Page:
Posts tagged with "Senate Majority Leader Mitch McConnell"

Carl Bernstein calls out Mitch McConnell with scathing new nickname—now trending on Twitter

January 22, 2020

Move over “Moscow Mitch” and “Grim Reaper.” There’s a new nickname inside the Beltway for Senate Majority Leader Mitch McConnell–conferred by none other than Watergate journalist Carl Bernstein—and it has sent social media users into overdrive, according to The Huffington Post.

The famed reporter called McConnell “Midnight Mitch” during a panel discussion on CNN’s Anderson Cooper 360° on Monday, January 20, based on the tightly compressed schedule that the Majority Leader had set for the imminent Senate impeachment trial over the Ukraine scandal.

Indeed, the HuffPost reports, McConnell has been so obsessed with keeping the facts of the scandal under wraps that he has insisted on just two days of 12-hour testimony on both sides—starting at 1 p.m. each afternoon, when Supreme Court Chief Justice John Roberts is available to preside.

That would run the trial into the early hours of the morning on four consecutive days. Hence, the moniker, “Midnight Mitch.”

Said Bernstein “[This is],,,the most important moment for the Republican Party since the censure of Joe McCarthy and the impeachment and resignation of Richard Nixon, in which Republicans became great heroes and patriots. Now, we’re looking at ‘Midnight Mitch’ and the so-called world’s greatest deliberative body really embracing a cover-up that is there for all to see. That’s what this is about. It’s about preventing information from becoming known and seen by the American public.

Bernstein noted how in the impeachments of former Presidents Andrew Johnson and Bill Clinton there had been “no problem about knowing the truth of the facts.”

But in the impeachment trial of Trump, he said, “we still have a factual problem here because the president and those who work for him and Mitch McConnell have impeded the facts from the beginning.”

Harvard Law School professor and legal scholar Laurence Tribe agreed with Bernstein, chiming in on Twitter, “These aren’t rules for a real trial at all, much less a fair one. They’re rules for a rigged outcome, with #MidnightMitch making sure that as much of the so-called trial as possible takes place in the dark of night.”

Research contact: @HuffPost

Republicans abandon outright dismissal of impeachment charges

January 15, 2020

Despite President Donald Trump’s best efforts to attain an immediate dismissal of both articles of impeachment, the stage has been set in the U.S. Capitol for a tribunal—and the leading players for the House and the Senate will be chosen this week.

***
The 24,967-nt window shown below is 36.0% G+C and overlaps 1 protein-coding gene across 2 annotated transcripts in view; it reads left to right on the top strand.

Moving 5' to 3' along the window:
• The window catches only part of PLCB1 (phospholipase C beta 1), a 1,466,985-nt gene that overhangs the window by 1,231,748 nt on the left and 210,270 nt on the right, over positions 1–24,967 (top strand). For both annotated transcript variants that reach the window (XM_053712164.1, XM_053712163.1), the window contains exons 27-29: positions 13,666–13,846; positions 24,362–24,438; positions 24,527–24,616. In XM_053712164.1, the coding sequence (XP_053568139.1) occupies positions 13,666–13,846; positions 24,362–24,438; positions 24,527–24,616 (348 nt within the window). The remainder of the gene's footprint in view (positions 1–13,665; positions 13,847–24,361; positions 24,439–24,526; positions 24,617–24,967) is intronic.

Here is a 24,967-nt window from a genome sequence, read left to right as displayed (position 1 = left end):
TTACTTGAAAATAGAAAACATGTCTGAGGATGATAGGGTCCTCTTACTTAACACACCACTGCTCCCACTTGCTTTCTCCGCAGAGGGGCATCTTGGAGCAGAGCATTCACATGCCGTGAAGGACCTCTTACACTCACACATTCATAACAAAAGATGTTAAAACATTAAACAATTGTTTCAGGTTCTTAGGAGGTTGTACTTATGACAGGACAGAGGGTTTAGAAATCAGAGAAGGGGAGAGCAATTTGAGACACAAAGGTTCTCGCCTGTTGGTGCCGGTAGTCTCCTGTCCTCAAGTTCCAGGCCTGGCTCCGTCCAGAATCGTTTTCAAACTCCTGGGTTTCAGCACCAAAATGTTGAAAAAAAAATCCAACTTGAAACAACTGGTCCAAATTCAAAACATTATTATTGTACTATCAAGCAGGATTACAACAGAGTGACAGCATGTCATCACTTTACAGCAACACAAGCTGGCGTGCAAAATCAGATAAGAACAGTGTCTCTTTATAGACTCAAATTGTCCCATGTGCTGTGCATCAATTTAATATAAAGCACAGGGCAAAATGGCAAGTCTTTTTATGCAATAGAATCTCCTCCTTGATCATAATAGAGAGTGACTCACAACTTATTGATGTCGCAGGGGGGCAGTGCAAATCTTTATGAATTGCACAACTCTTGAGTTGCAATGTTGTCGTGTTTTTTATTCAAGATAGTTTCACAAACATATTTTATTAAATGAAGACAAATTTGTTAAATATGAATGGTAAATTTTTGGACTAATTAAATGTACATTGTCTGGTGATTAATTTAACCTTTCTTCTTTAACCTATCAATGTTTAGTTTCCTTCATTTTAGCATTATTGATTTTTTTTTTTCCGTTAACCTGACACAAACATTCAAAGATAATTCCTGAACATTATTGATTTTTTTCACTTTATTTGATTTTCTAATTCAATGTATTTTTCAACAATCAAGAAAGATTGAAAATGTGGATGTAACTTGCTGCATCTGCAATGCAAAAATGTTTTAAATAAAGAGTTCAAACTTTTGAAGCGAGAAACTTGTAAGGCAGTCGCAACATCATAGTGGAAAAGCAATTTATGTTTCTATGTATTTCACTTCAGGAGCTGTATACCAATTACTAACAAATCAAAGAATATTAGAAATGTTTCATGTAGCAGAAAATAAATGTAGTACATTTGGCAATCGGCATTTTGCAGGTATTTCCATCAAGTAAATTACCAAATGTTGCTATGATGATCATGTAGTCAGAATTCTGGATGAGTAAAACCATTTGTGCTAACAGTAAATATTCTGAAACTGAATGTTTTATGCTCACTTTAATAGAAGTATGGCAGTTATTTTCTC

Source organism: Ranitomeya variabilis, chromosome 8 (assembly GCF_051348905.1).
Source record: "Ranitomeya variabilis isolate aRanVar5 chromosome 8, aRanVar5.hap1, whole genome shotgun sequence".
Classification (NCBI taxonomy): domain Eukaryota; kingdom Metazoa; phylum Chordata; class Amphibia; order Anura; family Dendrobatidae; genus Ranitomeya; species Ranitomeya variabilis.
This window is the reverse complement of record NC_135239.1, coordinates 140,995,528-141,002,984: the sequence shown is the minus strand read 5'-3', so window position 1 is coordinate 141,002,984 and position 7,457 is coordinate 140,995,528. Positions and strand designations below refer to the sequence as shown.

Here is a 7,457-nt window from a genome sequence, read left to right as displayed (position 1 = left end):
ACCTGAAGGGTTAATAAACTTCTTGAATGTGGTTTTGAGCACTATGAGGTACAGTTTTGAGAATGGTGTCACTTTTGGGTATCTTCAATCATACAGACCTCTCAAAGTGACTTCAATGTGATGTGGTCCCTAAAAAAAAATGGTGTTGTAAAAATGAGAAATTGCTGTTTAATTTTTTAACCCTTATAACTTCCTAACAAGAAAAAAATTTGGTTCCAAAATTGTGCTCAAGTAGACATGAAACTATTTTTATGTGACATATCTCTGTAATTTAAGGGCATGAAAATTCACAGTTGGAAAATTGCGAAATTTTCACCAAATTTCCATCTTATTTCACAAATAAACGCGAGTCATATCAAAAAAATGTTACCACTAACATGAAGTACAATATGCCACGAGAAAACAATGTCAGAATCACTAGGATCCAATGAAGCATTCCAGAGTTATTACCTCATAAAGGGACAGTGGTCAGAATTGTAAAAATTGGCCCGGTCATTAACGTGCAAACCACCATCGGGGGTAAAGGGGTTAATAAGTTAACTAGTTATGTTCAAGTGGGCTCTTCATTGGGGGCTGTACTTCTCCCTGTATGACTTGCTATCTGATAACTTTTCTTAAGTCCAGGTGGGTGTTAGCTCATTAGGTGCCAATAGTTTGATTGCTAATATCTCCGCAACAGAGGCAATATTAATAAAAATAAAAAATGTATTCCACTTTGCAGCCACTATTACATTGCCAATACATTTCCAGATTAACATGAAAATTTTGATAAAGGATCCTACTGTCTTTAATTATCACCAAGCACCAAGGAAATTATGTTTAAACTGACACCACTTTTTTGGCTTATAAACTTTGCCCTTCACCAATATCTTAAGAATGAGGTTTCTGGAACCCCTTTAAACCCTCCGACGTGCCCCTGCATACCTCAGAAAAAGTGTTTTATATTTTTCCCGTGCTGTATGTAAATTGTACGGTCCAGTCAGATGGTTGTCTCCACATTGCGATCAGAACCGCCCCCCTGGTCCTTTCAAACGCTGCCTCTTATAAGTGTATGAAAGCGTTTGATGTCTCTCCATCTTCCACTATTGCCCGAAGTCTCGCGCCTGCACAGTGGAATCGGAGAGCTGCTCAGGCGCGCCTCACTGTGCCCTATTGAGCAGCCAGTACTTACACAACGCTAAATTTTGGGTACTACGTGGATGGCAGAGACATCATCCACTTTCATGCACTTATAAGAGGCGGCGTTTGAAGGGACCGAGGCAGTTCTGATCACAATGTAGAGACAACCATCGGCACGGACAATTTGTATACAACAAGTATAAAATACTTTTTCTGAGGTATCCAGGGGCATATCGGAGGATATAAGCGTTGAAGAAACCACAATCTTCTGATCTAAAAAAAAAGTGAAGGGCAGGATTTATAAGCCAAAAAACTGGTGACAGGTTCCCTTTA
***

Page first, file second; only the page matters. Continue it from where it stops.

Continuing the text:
Indeed, according to a report by The New York Times , rank-and-file senators and party leaders made clear on Monday, January 13, that even if they wanted to pursue dismissal of the charges of abuse of power and obstruction of Congress, the votes simply were not there to succeed—at least not at the outset of the trial.

Senate Republicans indicated that they would not seek to summarily dismiss the impeachment charges against President Trump, proceeding instead to a trial with arguments and the possibility of calling witnesses that could begin as soon as Wednesday, the Times said.

Dismissal was always a long shot given Republicans’ narrow control of the Senate, but it was the subject of renewed discussion after Trump said on Sunday that he liked the idea put forward by some conservatives as a way to deny the House’s case the legitimacy of a trial.

 “Our members generally are not interested in a motion to dismiss,” Senator Roy Blunt of Missouri, a top Republican leader, told the Times. “They think both sides need to be heard. They believe the president needs to be heard for the first time in a fair setting.”

In the House on Monday, Democrats leaving meetings with Speaker Nancy Pelosi indicated that the chamber was most likely to vote on Wednesday to name lawmakers to prosecute the case and to send its two impeachment charges to the Senate.

Behind the scenes, aides in the House and Senate were carefully choreographing the next steps, and some Democrats in the House cautioned that a vote could still slip to Thursday, as the Senate seeks to deal with a pending War Powers Resolution and President Trump’s new trade agreement with Canada and Mexico.

In any case, a trial would not be expected to start in earnest, with opening oral arguments, until next week.

As the trial has approached, Senator Mitch McConnell, Republican of Kentucky and the majority leader, has seemed increasingly keen to keep it as tightly controlled and speedy as possible. According to the Times, “He is wary of what could happen if Democrats succeed in picking off moderate Republican senators to form a majority able to call witnesses and prolong the proceeding.”